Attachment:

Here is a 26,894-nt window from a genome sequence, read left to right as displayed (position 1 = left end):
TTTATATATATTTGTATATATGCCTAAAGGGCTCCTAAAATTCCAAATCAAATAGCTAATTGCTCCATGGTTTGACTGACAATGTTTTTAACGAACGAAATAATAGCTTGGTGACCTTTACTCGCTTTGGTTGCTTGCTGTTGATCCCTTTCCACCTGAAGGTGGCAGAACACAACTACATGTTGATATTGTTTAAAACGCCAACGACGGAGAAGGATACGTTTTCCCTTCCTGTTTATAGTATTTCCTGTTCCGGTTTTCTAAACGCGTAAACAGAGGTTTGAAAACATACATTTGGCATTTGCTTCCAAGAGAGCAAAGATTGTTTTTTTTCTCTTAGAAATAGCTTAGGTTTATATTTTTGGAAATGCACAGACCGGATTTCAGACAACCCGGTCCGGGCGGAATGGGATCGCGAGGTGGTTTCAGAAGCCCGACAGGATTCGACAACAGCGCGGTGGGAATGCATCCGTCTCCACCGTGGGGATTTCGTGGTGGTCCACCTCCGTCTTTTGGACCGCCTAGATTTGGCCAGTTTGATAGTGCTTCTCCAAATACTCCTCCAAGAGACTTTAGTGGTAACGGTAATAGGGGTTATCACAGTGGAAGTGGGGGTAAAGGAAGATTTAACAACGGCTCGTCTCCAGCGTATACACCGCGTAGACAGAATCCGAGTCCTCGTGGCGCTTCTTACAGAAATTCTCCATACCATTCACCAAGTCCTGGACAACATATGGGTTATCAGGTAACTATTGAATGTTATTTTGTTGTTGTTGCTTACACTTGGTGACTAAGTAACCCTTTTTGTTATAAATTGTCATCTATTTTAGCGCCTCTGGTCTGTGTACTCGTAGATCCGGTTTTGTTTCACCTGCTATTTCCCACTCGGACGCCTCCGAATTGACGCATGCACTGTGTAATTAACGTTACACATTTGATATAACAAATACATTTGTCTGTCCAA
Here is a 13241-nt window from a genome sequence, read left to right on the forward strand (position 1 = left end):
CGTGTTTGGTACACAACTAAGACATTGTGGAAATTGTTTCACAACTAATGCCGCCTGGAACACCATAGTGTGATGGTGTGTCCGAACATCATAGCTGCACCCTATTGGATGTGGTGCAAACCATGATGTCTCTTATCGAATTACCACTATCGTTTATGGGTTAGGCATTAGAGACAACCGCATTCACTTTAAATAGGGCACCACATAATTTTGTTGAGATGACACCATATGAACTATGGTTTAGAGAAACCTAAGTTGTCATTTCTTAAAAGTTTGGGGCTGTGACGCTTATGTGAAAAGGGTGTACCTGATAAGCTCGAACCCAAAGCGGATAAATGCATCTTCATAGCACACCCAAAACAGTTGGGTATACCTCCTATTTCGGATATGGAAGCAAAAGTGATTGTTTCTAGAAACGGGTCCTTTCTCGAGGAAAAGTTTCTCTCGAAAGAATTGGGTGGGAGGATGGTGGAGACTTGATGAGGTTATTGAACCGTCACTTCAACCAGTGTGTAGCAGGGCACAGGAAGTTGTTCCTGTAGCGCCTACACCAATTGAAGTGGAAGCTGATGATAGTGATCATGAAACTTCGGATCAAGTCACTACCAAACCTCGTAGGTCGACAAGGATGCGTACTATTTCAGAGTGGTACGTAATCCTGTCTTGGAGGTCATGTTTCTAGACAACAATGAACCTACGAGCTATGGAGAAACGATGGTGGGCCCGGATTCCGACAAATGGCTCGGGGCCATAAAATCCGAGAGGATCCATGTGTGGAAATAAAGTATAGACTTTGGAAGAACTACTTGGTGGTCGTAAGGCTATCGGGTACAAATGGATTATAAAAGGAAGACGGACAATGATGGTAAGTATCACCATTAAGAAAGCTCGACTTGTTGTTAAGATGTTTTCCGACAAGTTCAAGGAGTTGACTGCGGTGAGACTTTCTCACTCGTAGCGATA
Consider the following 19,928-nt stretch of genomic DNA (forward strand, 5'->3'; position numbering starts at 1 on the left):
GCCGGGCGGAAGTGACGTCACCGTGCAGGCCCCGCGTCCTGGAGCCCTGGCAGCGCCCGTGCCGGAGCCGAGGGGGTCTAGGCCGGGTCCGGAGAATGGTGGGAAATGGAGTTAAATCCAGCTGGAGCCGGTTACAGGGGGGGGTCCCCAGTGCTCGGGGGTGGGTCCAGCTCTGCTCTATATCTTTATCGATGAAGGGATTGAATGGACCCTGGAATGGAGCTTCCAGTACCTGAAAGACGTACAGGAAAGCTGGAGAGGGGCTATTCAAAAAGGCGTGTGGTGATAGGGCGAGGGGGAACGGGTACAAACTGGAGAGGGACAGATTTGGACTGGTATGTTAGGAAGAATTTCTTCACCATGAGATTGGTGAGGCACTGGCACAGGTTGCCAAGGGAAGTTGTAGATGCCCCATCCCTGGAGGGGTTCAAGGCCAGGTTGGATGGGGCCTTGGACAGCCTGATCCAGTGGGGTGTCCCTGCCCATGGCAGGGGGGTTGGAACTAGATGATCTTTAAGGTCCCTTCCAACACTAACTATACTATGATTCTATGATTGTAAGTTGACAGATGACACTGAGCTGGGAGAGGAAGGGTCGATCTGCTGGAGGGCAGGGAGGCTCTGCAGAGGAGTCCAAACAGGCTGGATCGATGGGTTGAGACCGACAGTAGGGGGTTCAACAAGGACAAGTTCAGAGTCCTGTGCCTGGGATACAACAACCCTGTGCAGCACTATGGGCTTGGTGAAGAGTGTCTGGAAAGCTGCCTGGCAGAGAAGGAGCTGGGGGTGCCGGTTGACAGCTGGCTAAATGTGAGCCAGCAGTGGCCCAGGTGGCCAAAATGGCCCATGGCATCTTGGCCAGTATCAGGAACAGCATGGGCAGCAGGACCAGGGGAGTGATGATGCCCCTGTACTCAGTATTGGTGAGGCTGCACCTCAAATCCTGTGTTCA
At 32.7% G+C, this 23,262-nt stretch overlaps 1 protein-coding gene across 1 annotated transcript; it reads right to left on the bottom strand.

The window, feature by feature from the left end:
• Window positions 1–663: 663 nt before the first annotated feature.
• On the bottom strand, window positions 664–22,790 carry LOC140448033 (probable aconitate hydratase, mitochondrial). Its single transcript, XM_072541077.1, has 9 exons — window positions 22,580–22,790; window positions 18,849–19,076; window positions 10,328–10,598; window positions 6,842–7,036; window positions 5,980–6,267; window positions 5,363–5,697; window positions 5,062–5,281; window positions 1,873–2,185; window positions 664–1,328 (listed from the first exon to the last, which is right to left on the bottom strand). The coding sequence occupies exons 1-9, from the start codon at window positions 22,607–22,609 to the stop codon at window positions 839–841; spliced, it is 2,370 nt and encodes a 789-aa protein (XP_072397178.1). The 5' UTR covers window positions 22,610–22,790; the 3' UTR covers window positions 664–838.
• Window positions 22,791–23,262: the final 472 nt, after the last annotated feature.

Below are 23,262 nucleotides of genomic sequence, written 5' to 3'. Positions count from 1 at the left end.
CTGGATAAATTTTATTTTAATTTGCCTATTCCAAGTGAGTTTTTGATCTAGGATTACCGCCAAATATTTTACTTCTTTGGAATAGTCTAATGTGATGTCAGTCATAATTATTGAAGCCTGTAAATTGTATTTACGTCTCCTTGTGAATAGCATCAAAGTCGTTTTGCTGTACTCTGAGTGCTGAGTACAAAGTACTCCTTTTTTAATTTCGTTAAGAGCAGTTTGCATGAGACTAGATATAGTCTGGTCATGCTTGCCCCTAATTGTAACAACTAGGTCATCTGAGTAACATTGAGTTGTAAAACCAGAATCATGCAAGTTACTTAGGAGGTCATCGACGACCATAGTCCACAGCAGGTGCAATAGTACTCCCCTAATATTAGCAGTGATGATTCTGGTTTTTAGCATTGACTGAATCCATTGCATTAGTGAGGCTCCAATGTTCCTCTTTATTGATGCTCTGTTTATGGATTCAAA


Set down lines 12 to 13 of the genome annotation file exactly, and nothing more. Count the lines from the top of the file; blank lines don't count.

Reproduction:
Below are 23,262 nucleotides of genomic sequence, written 5' to 3'. Positions count from 1 at the left end.
CTGGATAAATTTTATTTTAATTTGCCTATTCCAAGTGAGTTTTTGATCTAGGATTACCGCCAAATATTTTACTTCTTTGGAATAGTCTAATGTGATGTCAGTCATAATTATTGAAGCCTGTAAATTGTATTTACGTCTCCTTGTGAATAGCATCAAAGTCGTTTTGCTGTACTCTGAGTGCTGAGTACAAAGTACTCCTTTTTTAATTTCGTTAAGAGCAGTTTGCATGAGACTAGATATAGTCTGGTCATGCTTGCCCCTAATTGTAACAACTAGGTCATCTGAGTAACATTGAGTTGTAAAACCAGAATCATGCAAGTTACTTAGGAGGTCATCGACGACCATAGTCCACAGCAGGTGCAATAGTACTCCCCTAATATTAGCAGTGATGATTCTGGTTTTTAGCATTGACTGAATCCATTGCATTAGTGAGGCTCCAATGTTCCTCTTTATTGATGCTCTGTTTATGGATTCAAA